Experience of social stigma by people with schizophrenia in Hong Kong

Sing Lee*, Margaret T.Y. Lee, Marcus Y L CHIU, Arthur Kleinman

*Corresponding author for this work

Research output: Contribution to journalArticlepeer-review

165 Citations (Scopus)

Abstract

Background: Research on stigma often focuses on general public attitudes and overlooks patients' subjective experiences of everyday stigma arising from significant others. Aims: To document and compare the interpersonal experiences of stigma in patients with schizophrenia and patients with diabetes mellitus in Hong Kong. Method: Four focus groups were conducted to generate a self-report questionnaire. Data were collected from out-patients with schizophrenia (n=320) and diabetes (n=160). Results: Significantly more patients with schizophrenia (>40%) than diabetes (average 15%) experienced stigma from family members, partners, friends and colleagues. Over 50% anticipated stigma and about 55% concealed their illness. Dysphoria occurred in over half. Conclusions: Interpersonal (especially intrafamilial) stigma was pervasive, hard to avoid and devastating to patients with schizophrenia. Family support had to be realised rather than assumed, despite the emphasis on relationship bonds in Chinese society. Programmes that build the family as a rehabilitative resource should start early to reduce the development and adverse impacts of stigma.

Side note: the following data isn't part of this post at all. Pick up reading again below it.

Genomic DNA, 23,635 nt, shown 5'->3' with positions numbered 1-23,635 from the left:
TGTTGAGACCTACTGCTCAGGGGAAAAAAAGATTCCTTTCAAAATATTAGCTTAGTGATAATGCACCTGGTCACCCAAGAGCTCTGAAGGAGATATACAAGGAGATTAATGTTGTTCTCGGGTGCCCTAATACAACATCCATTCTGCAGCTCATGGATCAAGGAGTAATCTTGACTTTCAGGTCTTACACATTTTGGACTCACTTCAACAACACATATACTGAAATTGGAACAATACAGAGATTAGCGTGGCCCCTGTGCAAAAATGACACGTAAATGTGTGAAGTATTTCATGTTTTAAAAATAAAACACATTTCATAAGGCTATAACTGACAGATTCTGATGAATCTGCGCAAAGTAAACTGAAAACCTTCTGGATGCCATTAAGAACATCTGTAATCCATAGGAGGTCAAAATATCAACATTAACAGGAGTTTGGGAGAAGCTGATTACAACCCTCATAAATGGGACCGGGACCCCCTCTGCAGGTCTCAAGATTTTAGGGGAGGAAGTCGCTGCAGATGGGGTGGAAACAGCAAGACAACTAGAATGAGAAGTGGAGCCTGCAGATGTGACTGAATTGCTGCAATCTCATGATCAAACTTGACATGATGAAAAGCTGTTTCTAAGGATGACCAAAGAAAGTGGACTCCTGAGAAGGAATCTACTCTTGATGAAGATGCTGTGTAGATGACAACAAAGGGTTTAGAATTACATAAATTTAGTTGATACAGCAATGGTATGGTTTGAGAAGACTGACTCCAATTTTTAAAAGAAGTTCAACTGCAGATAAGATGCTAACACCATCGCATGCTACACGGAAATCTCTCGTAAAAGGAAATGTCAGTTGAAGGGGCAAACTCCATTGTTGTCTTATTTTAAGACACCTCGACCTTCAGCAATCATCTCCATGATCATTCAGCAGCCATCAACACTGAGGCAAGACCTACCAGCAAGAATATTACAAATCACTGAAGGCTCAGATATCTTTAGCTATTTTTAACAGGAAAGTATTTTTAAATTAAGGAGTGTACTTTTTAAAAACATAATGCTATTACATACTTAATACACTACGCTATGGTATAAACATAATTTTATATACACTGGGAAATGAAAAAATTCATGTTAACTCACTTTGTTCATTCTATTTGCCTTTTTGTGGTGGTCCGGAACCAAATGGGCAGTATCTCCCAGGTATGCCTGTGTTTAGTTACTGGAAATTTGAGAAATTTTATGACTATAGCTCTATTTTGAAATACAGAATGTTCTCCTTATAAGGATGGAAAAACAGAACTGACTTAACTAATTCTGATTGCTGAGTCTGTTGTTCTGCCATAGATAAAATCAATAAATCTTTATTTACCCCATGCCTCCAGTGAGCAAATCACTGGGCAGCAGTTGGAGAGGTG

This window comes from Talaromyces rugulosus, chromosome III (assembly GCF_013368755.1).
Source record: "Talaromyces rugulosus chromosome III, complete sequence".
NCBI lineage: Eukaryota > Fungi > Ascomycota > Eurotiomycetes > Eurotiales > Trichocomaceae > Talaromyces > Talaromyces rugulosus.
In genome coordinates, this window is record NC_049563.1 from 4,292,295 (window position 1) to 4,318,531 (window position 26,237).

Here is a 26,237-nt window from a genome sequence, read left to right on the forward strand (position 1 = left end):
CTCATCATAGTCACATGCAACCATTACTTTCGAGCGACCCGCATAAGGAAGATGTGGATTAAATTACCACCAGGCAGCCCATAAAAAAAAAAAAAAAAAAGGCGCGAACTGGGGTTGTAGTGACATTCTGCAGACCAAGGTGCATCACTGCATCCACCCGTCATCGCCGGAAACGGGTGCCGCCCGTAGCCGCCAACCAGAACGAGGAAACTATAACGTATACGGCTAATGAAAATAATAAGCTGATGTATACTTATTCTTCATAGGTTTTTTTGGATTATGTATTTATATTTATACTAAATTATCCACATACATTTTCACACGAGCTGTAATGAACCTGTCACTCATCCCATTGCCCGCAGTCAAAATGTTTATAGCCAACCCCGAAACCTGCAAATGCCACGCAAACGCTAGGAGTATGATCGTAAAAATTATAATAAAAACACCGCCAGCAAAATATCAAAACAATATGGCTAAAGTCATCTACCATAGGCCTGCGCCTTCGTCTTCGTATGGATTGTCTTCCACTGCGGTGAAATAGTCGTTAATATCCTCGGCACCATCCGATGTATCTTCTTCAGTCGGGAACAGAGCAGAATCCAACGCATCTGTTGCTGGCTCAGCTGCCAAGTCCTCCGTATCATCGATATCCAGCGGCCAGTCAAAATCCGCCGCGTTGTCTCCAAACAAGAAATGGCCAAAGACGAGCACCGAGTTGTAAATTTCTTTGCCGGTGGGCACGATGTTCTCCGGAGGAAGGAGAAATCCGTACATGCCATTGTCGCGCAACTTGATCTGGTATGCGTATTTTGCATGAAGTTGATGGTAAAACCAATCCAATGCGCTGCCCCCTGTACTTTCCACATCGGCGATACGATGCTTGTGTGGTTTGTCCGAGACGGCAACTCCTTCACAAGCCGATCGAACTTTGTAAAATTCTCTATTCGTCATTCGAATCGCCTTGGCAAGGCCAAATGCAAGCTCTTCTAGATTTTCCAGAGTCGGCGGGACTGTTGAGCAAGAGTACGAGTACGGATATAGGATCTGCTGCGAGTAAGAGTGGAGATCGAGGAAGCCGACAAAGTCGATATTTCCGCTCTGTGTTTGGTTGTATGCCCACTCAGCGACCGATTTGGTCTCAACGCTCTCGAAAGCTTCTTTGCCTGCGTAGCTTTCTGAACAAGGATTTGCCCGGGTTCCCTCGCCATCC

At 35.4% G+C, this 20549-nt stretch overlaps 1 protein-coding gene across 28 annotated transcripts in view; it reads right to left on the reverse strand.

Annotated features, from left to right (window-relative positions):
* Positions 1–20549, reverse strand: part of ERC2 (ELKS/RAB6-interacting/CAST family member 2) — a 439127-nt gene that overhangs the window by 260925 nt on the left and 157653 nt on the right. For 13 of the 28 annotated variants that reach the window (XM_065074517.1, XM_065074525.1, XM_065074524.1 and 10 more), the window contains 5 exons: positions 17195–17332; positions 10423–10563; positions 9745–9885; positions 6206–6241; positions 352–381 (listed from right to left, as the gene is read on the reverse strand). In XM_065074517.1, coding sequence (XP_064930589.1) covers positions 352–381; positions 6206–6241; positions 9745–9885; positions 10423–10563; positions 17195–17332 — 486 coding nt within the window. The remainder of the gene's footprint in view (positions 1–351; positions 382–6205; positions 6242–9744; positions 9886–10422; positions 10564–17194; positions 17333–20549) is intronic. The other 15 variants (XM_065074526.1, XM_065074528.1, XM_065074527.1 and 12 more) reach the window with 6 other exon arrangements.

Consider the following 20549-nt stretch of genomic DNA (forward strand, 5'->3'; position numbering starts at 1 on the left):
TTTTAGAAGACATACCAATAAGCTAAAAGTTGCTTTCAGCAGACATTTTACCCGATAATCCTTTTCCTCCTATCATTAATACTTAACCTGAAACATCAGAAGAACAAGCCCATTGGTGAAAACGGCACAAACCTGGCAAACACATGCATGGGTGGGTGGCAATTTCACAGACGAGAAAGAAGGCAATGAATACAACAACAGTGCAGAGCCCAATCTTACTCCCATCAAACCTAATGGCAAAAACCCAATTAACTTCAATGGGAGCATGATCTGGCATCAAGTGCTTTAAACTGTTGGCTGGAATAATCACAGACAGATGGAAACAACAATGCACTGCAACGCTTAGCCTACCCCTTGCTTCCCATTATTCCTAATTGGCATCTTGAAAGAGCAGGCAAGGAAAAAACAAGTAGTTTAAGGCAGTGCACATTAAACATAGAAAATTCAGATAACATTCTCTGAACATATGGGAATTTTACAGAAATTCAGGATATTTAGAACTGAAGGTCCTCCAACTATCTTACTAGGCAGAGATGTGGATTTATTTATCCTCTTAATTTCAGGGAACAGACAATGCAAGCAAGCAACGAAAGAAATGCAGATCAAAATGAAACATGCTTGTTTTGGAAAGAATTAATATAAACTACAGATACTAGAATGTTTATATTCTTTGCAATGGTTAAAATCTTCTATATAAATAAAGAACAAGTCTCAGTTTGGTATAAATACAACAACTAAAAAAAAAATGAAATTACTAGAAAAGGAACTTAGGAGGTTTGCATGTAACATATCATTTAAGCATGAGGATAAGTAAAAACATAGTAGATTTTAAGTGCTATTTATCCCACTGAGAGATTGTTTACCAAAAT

Original languageEnglish
Pages (from-to)153-157
Number of pages5
JournalBritish Journal of Psychiatry
Volume186
Issue numberFEB.
DOIs
Publication statusPublished - Feb 2005

Scopus Subject Areas

  • Psychiatry and Mental health

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